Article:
The entire panel of guests on MSNBC's Morning Joe took on show's namesake host, Joe Scarborough, on Monday after he came to the defense of Republican presidential nominee Donald Trump's thinly-veiled assassination comments about Democratic opponent Hillary Clinton.
At a rally in Miami on Friday, Trump falsely blasted Clinton for wanting "to destroy your Second Amendment."
"I think what we should do is, she goes around with armed bodyguards like you have never seen before," the Republican nominee said. "I think that her bodyguards should drop all weapons, they should disarm, right? I think they should disarm. Immediately, what do you think? Yeah, take their guns away. She doesn't want guns. Take their – let's see what happens to her. Take their guns away, OK? It'll be very dangerous."
On Monday, Scarborough argued that the remarks were not offensive because it was "something conservatives have been saying for a long time."
"He shouldn't speak that carelessly," political analyst Mark Halperin observed.
"The implication of what he's saying is let's disarm those around here so she is vulnerable," former BBC host Katty Kay explained. "And therefore, let's see what happens to her if she was in a position where she was not protected by guns."
"That's the thing, she's always going to be protected by guns," Scarborough insisted. "This is the conservative argument. Hillary Clinton has had people around her with guns wherever she went since 1978. Since 1978! And for her to say that somebody that wants to protect their family with a certain kind of gun shouldn't have that gun and she's been against handguns as well -- or her husband was certainly talking about a handgun ban back in the 1990s -- seems to conservatives to be the same as environmental activists screaming at Americans for driving a pickup truck while their flying around the country in a Hawker 800 XL [jet]."
Political analyst John Heilemann pointed out that Clinton's gun safety proposals focused on strengthening background checks, not denying Americans guns to protect their families.
"I think talking loosely about the safety of another candidate is just a dumb thing to do," Heilemann remarked. "You are sort of suggesting something bad might happen to her. Why are you introducing that as a piece of rhetoric?"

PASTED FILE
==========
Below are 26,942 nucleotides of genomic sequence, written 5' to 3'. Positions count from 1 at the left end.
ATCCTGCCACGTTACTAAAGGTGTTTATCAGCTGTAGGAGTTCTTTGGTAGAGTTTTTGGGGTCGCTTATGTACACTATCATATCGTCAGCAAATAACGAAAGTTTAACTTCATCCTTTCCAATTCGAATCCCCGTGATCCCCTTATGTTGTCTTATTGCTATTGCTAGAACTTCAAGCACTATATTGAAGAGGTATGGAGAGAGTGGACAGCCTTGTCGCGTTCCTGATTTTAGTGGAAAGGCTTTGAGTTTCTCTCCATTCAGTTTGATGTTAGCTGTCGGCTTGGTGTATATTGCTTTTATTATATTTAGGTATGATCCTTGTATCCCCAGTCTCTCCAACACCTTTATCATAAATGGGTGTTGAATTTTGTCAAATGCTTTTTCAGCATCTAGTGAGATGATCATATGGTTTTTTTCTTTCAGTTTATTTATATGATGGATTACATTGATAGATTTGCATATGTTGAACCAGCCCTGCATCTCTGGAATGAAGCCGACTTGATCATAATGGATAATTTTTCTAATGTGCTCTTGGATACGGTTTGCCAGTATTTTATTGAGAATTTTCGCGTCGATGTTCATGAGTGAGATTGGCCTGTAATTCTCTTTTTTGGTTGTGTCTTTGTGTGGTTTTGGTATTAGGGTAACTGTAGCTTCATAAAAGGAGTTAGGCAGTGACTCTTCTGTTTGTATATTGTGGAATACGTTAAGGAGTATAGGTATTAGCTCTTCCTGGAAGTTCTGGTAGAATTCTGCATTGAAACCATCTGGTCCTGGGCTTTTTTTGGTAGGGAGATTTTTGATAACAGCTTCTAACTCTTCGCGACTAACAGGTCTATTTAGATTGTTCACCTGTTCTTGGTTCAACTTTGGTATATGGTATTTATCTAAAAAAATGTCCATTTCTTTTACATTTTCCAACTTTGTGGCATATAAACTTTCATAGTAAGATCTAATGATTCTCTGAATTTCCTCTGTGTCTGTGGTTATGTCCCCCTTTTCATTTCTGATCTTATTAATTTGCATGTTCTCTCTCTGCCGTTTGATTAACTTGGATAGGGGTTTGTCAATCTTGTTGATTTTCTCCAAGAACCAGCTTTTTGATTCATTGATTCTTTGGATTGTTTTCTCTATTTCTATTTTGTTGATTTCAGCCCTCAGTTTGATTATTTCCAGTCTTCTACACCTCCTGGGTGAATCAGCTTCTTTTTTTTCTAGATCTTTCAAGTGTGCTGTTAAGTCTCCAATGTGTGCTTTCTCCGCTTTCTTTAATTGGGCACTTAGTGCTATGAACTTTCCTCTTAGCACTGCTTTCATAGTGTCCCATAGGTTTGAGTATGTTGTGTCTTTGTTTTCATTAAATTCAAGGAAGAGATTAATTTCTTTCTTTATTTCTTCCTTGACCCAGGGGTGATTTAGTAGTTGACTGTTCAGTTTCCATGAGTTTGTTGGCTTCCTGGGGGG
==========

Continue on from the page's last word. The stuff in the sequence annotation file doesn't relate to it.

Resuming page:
Scarborough reminded the panel that he had been offended by Trump's remarks suggesting "Second Amendment people" could stop Clinton from appointing anti-gun justices to the Supreme Court.
The MSNBC host added: "But 'let's see what happens' is as ridiculous as me saying, 'You know what? You think you're so smart, okay, I'm going to build a rocket ship and you're going to have to get in that rocket ship and you're going to go to Mars. And then let's see what happens, let's see if you're really as smart as you think you are.'"
"Hillary Clinton will no more walk down the street without a ton of secret service around her for the rest of her life most likely than you would fly to Mars," Scarborough opined.
That declaration earned Scarborough another round of condemnation from the panel.
"I've heard you make a thousand smart nuanced arguments about where you think the line should be between what's acceptable gun safety measures and what are unacceptable intrusions on the Second Amendment," Heilemann told Scarborough. "Donald Trump could make those arguments. He could criticize her in 500 ways... There are a million ways to talk about this that don't incite these kind of fears."
"I think this is worse because he did it again," Halperin agreed. "I'm against phony outrage by either campaign or anybody else. This isn't phony outrage. This is really upsetting to someone who's life has been threatened. You just shouldn't do it."
"I must be wrong then," Scarborough concluded.